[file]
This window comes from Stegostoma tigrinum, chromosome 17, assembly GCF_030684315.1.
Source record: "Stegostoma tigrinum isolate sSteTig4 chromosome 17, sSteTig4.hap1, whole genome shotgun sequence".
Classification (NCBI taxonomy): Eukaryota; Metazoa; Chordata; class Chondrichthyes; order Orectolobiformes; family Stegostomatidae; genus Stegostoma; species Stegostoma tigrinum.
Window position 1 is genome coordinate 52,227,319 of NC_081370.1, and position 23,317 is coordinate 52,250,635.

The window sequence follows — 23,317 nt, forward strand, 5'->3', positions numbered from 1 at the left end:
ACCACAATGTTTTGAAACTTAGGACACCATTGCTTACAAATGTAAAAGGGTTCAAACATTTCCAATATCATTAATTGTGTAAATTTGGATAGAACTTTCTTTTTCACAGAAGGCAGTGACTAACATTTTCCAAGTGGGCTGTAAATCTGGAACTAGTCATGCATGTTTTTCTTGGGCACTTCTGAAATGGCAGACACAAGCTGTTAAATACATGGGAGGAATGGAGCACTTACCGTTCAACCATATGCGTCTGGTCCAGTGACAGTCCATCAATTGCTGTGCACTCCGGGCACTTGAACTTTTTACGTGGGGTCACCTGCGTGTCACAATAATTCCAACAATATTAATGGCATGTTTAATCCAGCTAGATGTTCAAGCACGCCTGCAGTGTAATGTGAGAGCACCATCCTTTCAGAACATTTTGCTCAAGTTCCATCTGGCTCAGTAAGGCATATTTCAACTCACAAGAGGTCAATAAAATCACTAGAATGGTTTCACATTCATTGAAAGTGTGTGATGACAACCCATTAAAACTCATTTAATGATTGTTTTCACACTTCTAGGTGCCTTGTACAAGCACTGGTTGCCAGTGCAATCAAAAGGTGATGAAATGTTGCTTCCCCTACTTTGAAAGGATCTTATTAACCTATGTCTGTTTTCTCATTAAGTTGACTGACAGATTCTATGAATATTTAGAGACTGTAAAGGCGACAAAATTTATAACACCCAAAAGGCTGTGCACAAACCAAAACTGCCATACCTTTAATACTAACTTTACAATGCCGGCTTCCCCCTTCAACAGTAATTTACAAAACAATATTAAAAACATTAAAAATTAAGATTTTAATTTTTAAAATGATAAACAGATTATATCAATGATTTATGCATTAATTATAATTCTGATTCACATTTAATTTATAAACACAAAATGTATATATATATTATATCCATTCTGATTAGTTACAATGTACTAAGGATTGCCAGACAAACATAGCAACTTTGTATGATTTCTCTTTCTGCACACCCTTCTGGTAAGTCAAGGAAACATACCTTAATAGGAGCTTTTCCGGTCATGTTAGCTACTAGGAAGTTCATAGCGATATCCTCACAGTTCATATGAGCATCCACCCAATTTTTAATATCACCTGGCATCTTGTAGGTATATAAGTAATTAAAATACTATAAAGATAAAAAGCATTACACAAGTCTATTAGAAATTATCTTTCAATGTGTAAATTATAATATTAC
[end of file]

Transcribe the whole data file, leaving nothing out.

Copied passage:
This window comes from Stegostoma tigrinum, chromosome 17, assembly GCF_030684315.1.
Source record: "Stegostoma tigrinum isolate sSteTig4 chromosome 17, sSteTig4.hap1, whole genome shotgun sequence".
Classification (NCBI taxonomy): Eukaryota; Metazoa; Chordata; class Chondrichthyes; order Orectolobiformes; family Stegostomatidae; genus Stegostoma; species Stegostoma tigrinum.
Window position 1 is genome coordinate 52,227,319 of NC_081370.1, and position 23,317 is coordinate 52,250,635.

The window sequence follows — 23,317 nt, forward strand, 5'->3', positions numbered from 1 at the left end:
ACCACAATGTTTTGAAACTTAGGACACCATTGCTTACAAATGTAAAAGGGTTCAAACATTTCCAATATCATTAATTGTGTAAATTTGGATAGAACTTTCTTTTTCACAGAAGGCAGTGACTAACATTTTCCAAGTGGGCTGTAAATCTGGAACTAGTCATGCATGTTTTTCTTGGGCACTTCTGAAATGGCAGACACAAGCTGTTAAATACATGGGAGGAATGGAGCACTTACCGTTCAACCATATGCGTCTGGTCCAGTGACAGTCCATCAATTGCTGTGCACTCCGGGCACTTGAACTTTTTACGTGGGGTCACCTGCGTGTCACAATAATTCCAACAATATTAATGGCATGTTTAATCCAGCTAGATGTTCAAGCACGCCTGCAGTGTAATGTGAGAGCACCATCCTTTCAGAACATTTTGCTCAAGTTCCATCTGGCTCAGTAAGGCATATTTCAACTCACAAGAGGTCAATAAAATCACTAGAATGGTTTCACATTCATTGAAAGTGTGTGATGACAACCCATTAAAACTCATTTAATGATTGTTTTCACACTTCTAGGTGCCTTGTACAAGCACTGGTTGCCAGTGCAATCAAAAGGTGATGAAATGTTGCTTCCCCTACTTTGAAAGGATCTTATTAACCTATGTCTGTTTTCTCATTAAGTTGACTGACAGATTCTATGAATATTTAGAGACTGTAAAGGCGACAAAATTTATAACACCCAAAAGGCTGTGCACAAACCAAAACTGCCATACCTTTAATACTAACTTTACAATGCCGGCTTCCCCCTTCAACAGTAATTTACAAAACAATATTAAAAACATTAAAAATTAAGATTTTAATTTTTAAAATGATAAACAGATTATATCAATGATTTATGCATTAATTATAATTCTGATTCACATTTAATTTATAAACACAAAATGTATATATATATTATATCCATTCTGATTAGTTACAATGTACTAAGGATTGCCAGACAAACATAGCAACTTTGTATGATTTCTCTTTCTGCACACCCTTCTGGTAAGTCAAGGAAACATACCTTAATAGGAGCTTTTCCGGTCATGTTAGCTACTAGGAAGTTCATAGCGATATCCTCACAGTTCATATGAGCATCCACCCAATTTTTAATATCACCTGGCATCTTGTAGGTATATAAGTAATTAAAATACTATAAAGATAAAAAGCATTACACAAGTCTATTAGAAATTATCTTTCAATGTGTAAATTATAATATTAC